Pushers and rotary engines were a 'good match'....
              Personally, I don't think either the Gunbus or the DH-2 were fully appreciated by voters here. Not saying they necessarily should have won; but IMO the Gunbus at least should have gotten a few more votes than it did. The DH-2, though very worthy in its own right was up against the Eindecker; so it was going to struggle to attract votes anyway.
              "England expects that every man will do his duty!" (English crew members had better get ready for a tough fight against the combined French and Spanish fleets because that's what England expects! However, Scotland, Wales and Ireland appear to expect nothing so the Scottish, Welsh and Irish crew members can relax below decks if they like!)

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              • #8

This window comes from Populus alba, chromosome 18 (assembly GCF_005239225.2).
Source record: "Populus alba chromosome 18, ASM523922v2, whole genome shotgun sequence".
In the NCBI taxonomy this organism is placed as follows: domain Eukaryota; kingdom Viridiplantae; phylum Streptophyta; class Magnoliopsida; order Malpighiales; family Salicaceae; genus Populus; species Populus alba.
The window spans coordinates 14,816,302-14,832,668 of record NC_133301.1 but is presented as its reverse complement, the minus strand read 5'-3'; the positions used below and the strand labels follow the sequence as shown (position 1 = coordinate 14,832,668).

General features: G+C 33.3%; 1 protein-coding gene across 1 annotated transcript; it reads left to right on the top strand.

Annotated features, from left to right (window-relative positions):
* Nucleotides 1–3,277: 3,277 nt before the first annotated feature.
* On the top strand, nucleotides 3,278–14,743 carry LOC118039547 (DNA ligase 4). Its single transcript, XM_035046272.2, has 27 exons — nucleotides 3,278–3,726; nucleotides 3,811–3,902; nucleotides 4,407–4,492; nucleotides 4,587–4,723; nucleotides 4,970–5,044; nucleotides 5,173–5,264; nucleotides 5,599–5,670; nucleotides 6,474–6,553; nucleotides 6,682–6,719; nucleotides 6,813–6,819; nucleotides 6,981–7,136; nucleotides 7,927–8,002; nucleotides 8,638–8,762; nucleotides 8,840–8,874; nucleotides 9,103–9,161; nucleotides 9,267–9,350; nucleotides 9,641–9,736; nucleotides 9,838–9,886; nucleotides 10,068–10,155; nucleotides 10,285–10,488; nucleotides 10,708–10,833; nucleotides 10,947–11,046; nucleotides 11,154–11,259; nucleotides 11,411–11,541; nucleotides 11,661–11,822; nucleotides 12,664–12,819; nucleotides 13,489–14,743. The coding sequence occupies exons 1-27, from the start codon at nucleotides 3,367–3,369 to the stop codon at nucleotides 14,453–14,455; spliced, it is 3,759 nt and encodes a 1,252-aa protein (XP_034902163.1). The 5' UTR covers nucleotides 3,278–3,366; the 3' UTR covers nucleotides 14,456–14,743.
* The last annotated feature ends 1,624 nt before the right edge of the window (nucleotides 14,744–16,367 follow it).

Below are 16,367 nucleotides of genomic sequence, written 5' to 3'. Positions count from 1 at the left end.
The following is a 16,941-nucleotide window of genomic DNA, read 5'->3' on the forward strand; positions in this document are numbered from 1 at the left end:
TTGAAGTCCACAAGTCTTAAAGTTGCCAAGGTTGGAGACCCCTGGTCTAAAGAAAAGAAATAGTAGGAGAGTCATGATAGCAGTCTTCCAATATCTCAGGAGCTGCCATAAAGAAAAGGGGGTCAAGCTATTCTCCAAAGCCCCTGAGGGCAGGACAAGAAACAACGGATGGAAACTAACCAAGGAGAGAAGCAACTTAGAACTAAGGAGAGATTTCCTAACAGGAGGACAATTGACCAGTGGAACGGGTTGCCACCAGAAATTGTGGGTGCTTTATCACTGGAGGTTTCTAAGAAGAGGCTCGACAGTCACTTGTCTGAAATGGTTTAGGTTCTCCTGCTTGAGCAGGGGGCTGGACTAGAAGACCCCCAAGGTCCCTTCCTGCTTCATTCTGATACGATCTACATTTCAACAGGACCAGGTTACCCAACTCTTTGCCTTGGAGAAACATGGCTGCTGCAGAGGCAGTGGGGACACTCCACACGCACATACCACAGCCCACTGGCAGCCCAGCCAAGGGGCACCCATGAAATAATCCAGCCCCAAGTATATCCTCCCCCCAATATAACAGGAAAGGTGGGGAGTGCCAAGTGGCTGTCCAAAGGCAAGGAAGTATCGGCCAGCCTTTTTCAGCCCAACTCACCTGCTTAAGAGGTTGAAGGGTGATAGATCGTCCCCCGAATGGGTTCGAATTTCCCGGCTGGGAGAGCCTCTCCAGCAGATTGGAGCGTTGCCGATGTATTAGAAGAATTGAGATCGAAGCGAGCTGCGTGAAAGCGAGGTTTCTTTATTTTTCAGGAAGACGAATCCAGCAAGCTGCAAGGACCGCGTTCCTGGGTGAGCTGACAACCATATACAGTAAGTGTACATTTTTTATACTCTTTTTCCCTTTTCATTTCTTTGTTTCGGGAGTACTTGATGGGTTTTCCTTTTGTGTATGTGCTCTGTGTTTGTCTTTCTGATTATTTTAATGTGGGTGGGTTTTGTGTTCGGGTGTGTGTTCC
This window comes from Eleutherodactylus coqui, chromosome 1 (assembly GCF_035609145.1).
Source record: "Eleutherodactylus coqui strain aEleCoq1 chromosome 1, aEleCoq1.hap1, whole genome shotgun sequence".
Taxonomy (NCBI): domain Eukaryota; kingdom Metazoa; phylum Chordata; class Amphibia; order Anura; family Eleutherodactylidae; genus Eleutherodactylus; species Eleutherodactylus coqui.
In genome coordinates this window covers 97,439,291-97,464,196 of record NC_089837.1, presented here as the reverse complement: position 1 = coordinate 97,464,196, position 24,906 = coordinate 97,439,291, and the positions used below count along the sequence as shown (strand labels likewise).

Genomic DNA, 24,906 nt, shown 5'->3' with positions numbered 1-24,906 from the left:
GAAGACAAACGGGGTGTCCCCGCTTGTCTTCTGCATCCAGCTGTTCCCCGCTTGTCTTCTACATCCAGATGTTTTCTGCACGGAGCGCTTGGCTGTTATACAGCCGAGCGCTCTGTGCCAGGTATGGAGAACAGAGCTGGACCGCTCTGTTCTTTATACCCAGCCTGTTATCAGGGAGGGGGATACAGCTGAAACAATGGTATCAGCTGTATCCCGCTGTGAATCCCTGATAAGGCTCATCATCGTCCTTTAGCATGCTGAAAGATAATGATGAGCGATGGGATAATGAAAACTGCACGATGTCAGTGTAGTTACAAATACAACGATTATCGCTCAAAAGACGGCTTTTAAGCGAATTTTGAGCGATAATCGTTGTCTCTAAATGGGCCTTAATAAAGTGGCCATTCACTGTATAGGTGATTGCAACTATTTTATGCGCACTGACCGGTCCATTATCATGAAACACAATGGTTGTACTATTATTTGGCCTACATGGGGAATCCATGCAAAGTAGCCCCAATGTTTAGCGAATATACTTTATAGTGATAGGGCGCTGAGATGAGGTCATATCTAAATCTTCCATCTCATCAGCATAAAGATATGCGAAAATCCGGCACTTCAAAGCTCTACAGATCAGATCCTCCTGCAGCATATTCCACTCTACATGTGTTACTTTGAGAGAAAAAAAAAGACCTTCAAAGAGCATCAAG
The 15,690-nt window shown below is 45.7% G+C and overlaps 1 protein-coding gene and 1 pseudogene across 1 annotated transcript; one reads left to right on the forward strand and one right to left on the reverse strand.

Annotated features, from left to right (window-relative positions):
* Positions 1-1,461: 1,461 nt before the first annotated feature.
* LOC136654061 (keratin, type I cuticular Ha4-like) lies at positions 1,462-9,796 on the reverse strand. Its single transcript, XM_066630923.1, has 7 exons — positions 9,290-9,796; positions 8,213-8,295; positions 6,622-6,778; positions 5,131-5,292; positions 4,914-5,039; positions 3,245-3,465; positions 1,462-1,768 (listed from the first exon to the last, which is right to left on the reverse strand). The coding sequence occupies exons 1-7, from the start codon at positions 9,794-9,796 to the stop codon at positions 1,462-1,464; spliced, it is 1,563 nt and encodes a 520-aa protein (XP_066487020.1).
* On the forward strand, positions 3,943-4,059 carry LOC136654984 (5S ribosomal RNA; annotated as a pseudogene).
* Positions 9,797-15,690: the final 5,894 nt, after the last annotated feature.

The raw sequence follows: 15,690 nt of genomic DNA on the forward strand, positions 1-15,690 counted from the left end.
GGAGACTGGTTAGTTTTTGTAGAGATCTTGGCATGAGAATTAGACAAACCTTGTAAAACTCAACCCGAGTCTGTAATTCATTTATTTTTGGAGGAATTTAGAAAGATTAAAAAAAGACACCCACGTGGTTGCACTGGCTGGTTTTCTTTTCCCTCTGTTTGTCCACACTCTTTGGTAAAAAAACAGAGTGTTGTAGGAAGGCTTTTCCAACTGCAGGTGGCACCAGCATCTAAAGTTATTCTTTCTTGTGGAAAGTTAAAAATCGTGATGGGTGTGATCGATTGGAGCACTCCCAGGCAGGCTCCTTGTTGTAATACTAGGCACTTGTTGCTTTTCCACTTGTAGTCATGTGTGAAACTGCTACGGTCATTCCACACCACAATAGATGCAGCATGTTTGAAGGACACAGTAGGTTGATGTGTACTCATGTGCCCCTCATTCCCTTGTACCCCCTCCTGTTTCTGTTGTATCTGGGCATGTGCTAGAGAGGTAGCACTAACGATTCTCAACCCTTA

My quick and much less than official research determined the bus as the first. I was equally surprised that no one was even mentioning a first at all.
                Last edited by JBark; 10 Apr 15, 06:24.
                John

                Play La Marseillaise. Play it!

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                • #9
                  What I see with WW 1 aircraft is that the Germans came up with the "elegant" solution again and again. The Allies scrambled to meet those new developments and if it weren't for Germany being blockaded and short on everything they would have stomped the snot out of the British and French.

                  But, they were blockaded.

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                  • #10
                    Originally posted by JBark View Post
                    My quick and much less than official determined the bus as the first. I was equally surprised that no one was even mentioning a first at all.